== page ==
Making Tetris in Rust and Wasm (Part 2)

Concurrency, Keyboard Handling, and the Game Loop


So you've gotten a taste for programming? Took a bite from the power of unbounded creation and now you can't stop? Want to learn more than just the bare minimum? Come in, come in, this is the internet, there's always an empty seat here. We've got some delicious new programming concepts for you today. The first a tool wielded comedians everywhere and the second is a favorite for out of work actors: timing, and callbacks.


1 - Timing

Everything takes time. Your computer doesn't display that tetris block immediately, there's some small interval between when we call draw_piece and when that block prints to the screen. People take time too. There's some small interval between when light hits our eyes and when our brain transforms that into an image, about 100 milliseconds if we go from eyes closed to eyes open. Movies are filmed at 24 frames per second, this means our eyes can interpret up to 250ms of movement that we didn't actually see! We're going to run our game at 60fps.


lib.rs from the end of the last article. We've imported the package 
              'gloo-timers' and now call 'Interval::new()' in our run function
              to loop over a closure 60 times every second. There's also Cargo.toml
              that adds the gloo-timers package. You can find the source
              at src/source/tetris_4/create_game_loop.rs and
              src/source/tetis_4/create_game_loop.toml

I used the gloo-timers crate for this part. We could use straight web-sys, Javascript does have a set_timeout function that's implemented by web-sys, but set_timeout_with_callback_and_timeout_and_arguments_0 is really long and anyway, it's hard to pass functions to web-sys.

So add gloo-timers to your Cargo.toml and import it in your src/lib.rs. Then create a Timeout. Like with every crate, you can find the documentation for gloo-timers on crates.io, the central hub for all Rust crates. Let's take a look at the Interval API. It takes our millisecond delay and a FnOnce, a Closure.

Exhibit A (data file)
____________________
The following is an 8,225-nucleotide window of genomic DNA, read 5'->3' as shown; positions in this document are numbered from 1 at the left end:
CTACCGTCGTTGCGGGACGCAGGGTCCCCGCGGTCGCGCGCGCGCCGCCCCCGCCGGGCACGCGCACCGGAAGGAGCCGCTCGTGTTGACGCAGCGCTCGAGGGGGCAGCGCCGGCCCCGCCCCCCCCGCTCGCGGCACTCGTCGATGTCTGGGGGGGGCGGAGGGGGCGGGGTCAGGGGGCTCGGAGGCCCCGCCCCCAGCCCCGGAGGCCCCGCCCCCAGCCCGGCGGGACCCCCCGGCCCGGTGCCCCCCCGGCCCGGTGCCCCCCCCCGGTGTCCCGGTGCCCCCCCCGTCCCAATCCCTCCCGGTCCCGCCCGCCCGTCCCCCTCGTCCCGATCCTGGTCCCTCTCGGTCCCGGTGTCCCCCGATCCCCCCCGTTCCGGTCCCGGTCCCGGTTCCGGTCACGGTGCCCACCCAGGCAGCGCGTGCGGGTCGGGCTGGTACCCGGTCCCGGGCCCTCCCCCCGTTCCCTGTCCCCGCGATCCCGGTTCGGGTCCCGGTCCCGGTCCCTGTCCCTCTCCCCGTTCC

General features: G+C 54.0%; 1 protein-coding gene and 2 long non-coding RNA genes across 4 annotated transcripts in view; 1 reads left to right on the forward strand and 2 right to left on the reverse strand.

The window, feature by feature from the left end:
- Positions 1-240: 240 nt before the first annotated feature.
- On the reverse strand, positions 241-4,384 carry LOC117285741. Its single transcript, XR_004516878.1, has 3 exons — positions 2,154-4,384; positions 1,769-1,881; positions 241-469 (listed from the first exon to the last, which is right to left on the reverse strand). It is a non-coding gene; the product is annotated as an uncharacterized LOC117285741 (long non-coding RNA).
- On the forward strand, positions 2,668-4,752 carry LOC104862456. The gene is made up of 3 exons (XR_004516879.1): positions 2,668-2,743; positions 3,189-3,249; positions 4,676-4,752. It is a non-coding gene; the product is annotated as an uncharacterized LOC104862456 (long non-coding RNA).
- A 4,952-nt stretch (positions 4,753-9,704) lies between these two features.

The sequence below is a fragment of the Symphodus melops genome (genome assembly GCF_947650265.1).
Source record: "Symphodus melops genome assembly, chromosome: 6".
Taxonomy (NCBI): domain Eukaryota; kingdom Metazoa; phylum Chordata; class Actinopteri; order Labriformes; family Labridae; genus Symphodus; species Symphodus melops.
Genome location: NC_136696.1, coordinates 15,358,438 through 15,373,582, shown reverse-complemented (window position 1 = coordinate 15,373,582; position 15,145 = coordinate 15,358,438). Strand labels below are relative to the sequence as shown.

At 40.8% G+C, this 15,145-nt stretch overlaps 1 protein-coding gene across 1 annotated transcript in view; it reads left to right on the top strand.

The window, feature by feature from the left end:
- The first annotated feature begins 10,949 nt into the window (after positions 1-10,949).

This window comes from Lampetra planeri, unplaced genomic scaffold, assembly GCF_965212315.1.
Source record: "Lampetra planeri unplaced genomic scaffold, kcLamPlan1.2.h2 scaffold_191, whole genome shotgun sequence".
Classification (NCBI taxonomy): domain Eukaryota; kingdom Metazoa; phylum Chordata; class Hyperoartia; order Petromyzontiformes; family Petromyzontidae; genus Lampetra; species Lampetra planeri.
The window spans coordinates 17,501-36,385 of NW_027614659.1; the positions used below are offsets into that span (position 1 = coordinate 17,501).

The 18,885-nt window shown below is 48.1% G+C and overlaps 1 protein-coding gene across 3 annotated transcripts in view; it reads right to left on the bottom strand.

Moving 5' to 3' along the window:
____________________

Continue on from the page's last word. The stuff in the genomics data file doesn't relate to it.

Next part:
Milliseconds is a bit of math. We want to render our game at 60 frames per second and there are 1000 milliseconds in a second. We want to call game_loop every 1000/60 milliseconds. Comes out to 16ms after integer division. Closure syntax in Rust is the move || { }, with the code you want to run stuffed in between the curly braces.

Ok - now we've got a 60fps game loop. Let's do some animation.


We now pass a changing 'tetronimo_depth' variable to our game loop to move the piece every interval.
              Source can be found on my github at src/source/tetris_4/animate_game_loop.rs

And the result


Firefox gif showing the compiled Wasm. Tetris piece falls 10 pixels every 16ms and previous drawings
              remain on the screen.

...Way too fast and it's this long purple line but hey, we've got an animation!

2 - Clear the board and make room for Game State

Ok let's take another look at that gif.


Same gif as the previous image. Firefox showing the compiled Wasm. Tetris
              piece falls 10 pixels every 16ms and previous drawings remain on the screen.

Ah what a beautiful gif. An elegant gif. One of those gifs that just doesn't get old. Made using ScreenToGif. It's got an MSI installer so you know it's legit. .msi is like the Zune of installer formats. Just as legit as an iPod but nowhere near the street cred of using apt-get install. .exes are Android.

So we've got two problems. The first problem is our animation moves too fast. At level 0 a Tetris piece should fall one step every 48 frames so we need to implement some kind of speed control. The second problem is the blur. We're not erasing the old Tetris piece before drawing a new one so we just keep drawing pieces on top of each other.


Two files lib.rs and game.rs. lib.rs we create a GameState struct with two fields,
              frame_count and ycoord. Every frame we increment clear the board, draw our piece, 
              and increment frame_count. We increment ycoord every 48 frames. In game.rs we have
              a clear_board function that draws a black rectangle over our whole canvas. The source
              can be found on my github at src/source/tetris_4/game_state.rs

We do a couple things here so let's start at the top of src/lib.rs and work our way down.

First is this new GameState struct. This is our first time using a struct so the syntax might be confusing but they're not too complicated. Like everything else in programming, structs are there to improve our code organization. In this case we're separating the frame count from the tetris piece's height but we still want to group them together. We could do something like game_loop(&mut frame_count, &mut ycoord);. There's nothing wrong with doing it that way, due to Rust's focus on zero-cost abstractions both implementations are the same speed. But when we start adding the score, and the level, and the piece's horizontal position, and all the pieces that are already on the board, well, it's nice to have them all contained in one place.

So after we create the GameState and pass it to the game_loop we add that speed control. I decided I wanted my tetronimo to fall once every 48 frames so we add in our limiter. If the frame_count is 48, move the piece down one.